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Heiji Rebellion

The Heiji Rebellion (平治の乱) was fought between rival subjects of the cloistered emperor Go-Shirakawa of Japan in 1159. It was preceeded by and a result of the Hogen Rebellion in 1156.

Minamoto no Yoshitomo and Fujiwara no Nobuyori placed Go-Shirakawa under house arrest and killed his retainer, the scholar Fujiwara no Michinori. However, Taira no Kiyomori defeated Yoshitomo and killed his two eldest sons, killed Nobuyori, and released Go-Shirakawa. Yoshitomo was eventually betrayed and killed by a retainer while escaping from Kyoto in Owari.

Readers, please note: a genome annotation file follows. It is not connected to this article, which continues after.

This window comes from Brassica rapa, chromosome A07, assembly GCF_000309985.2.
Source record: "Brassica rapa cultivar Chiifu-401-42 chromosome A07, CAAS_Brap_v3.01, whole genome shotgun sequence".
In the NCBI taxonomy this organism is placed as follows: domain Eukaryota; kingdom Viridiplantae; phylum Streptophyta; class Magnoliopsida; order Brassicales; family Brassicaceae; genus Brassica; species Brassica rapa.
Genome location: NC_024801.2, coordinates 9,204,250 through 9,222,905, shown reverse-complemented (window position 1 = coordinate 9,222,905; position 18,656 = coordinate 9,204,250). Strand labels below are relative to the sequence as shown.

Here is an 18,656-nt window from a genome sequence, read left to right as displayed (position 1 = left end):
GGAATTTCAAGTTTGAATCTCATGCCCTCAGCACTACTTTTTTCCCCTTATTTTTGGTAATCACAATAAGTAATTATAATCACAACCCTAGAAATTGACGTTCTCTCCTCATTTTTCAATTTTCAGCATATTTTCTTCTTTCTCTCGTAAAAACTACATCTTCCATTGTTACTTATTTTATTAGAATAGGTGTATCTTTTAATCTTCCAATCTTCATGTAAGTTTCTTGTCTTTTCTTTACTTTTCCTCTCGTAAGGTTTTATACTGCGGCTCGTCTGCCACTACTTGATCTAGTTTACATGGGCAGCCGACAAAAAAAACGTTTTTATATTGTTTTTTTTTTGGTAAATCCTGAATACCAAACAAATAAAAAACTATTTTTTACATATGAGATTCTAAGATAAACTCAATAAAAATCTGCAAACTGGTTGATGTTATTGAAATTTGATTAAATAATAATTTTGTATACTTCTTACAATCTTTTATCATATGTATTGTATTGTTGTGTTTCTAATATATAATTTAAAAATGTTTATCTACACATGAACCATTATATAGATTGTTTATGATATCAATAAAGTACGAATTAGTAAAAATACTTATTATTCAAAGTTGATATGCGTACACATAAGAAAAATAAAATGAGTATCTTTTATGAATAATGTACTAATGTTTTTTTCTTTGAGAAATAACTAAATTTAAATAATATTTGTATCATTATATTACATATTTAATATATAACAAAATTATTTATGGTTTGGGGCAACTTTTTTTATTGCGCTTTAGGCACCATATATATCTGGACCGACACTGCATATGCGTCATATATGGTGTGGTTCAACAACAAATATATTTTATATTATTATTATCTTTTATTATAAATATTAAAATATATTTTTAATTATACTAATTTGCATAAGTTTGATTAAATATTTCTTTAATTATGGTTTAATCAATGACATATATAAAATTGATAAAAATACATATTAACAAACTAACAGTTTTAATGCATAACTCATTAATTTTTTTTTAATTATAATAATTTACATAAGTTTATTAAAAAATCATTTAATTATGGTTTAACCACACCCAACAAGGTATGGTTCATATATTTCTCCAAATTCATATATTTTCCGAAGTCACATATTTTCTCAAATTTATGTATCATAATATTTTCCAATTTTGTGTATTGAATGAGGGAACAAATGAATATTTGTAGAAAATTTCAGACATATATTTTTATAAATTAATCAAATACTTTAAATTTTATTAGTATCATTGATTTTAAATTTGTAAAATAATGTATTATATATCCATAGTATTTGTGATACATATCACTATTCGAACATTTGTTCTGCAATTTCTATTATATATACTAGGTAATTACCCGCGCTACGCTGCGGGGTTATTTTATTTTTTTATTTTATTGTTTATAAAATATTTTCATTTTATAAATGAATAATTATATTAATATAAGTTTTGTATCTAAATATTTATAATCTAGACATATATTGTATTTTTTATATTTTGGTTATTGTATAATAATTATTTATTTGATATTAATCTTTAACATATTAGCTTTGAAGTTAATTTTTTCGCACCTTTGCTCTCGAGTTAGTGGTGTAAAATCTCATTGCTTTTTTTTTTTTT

Afterwards, Taira no Kiyomori banished Yoshitomo's son Minamoto no Yoritomo, seized the Minamoto wealth and land, and eventually formed the first samurai dominated government, led by the Taira, in the history of Japan.


The Kamakura period epic Tale of Heiji is about the exploits of the samurai that participated in the Heiji Rebellion. Together with the Tale of Hogen and the Tale of Heike, they describe the rise and fall of the Minamoto and Taira samurai clans.